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Skeletal Radiology

, 39:203 | Cite as

Cam-type FAI: is the alpha angle the best MR arthrography has to offer? (Skeletal Radiol. 2009;38(9):855–62)

  • Derek G. LohanEmail author
  • Leanne L. Seeger
  • Kambiz Motamedi
  • Sharon Hame
  • James Sayre
Open Access
Letter to the Editor

Keywords

Femoral Neck Femoral Head Alpha Angle Arthroscopic Debridement Trochanteric Osteotomy 
These keywords were added by machine and not by the authors. This process is experimental and the keywords may be updated as the learning algorithm improves.

The authors welcome this opportunity to respond to and clarify a number of issues raised by the letter of Drs. Beaulé and Rakhra in relation to our recent paper entitled “Cam-type FAI: is the alpha angle the best MR arthrography has to offer?” [1]

Drs. Beaulé and Rakhra express concern regarding our use of intra-operative femoral head–neck osteochondroplasty/arthroscopic debridement in differentiating between the presence or absence of cam-type femoral-acetabular impingement (FAI). Specifically, they refer to the potential of the introduction of significant observer bias using this approach, drawing particular attention to the discrepancy in experience between the two surgeons involved in this study (i.e. 10 versus 25 years). However, as stated in their letter, surgical intervention for FAI has gained mainstream acceptance only as recently as the turn of the century. Regardless of the existence or otherwise of a learning curve, both of these surgeons have therefore had similar time periods in order to become familiar with this entity and its various surgical indications. We are therefore of the opinion that this discrepancy in surgical experience has little impact upon our reported findings.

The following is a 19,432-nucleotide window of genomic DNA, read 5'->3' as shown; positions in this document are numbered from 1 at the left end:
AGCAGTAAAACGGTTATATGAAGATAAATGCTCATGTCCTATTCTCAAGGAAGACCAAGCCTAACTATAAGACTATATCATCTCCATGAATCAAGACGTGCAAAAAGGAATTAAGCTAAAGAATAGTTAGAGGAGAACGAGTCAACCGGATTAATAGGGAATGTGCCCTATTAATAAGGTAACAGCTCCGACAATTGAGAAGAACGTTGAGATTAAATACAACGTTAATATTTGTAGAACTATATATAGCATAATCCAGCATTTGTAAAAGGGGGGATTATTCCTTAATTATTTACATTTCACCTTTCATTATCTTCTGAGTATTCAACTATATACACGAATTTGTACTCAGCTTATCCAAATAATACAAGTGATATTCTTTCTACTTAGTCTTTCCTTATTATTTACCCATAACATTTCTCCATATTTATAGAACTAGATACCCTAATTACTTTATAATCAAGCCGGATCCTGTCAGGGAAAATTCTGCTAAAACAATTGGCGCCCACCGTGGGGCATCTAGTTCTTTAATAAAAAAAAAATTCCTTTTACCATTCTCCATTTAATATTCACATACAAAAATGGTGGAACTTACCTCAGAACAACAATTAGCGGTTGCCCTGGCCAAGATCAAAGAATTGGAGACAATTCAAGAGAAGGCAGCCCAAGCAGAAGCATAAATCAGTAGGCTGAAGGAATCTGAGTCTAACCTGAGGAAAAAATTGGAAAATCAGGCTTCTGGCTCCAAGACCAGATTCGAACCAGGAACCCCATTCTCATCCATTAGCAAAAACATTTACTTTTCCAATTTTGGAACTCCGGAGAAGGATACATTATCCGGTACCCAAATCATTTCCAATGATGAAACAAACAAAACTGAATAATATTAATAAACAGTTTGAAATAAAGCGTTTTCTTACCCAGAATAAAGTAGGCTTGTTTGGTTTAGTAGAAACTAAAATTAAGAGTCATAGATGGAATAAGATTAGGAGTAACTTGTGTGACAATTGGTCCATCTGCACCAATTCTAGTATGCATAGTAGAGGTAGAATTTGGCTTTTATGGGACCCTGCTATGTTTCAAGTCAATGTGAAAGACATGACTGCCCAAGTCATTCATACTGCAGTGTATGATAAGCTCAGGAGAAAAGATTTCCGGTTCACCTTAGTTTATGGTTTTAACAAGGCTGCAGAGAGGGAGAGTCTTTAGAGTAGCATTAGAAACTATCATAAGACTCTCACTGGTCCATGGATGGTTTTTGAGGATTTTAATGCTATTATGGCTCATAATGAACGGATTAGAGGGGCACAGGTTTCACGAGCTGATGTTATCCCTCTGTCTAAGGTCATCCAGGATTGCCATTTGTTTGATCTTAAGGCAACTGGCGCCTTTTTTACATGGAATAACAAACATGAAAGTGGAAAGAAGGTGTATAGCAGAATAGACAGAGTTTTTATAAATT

In response to Drs. Beaulé’s and Rakhra’s specific questions relating to the activity of each surgeon, the breakdown is as follows: 78 patients were included in the study group, 39 designated as having cam-type FAI and 39 as not having this condition. Of the affected group, 14 underwent trochanteric osteotomy and osteochondroplasty, 14 underwent osteochondroplasty alone and 1 underwent arthroscopic debridement. All 39 patients in the FAI-negative group underwent arthroscopy, no open procedures were performed in this group. Of course, it should be borne in mind that the decision to proceed with open or arthroscopic evaluation was based upon a combination of patient history, symptomatology and imaging findings, in addition to perhaps other unknown contributing factors. This is a limitation inherent to the retrospective design of any study, a limitation that was discussed at length in our paper. It is likely that this distribution of procedures reflects selection of those considered most likely to warrant surgical correction for an open procedure, while those with atypical symptoms or imaging findings were evaluated with arthroscopy. As a result of only one patient having undergone arthroscopic femoral osteochondral debridement, correlation between type of surgical procedure and alpha angle measurement cannot be assessed.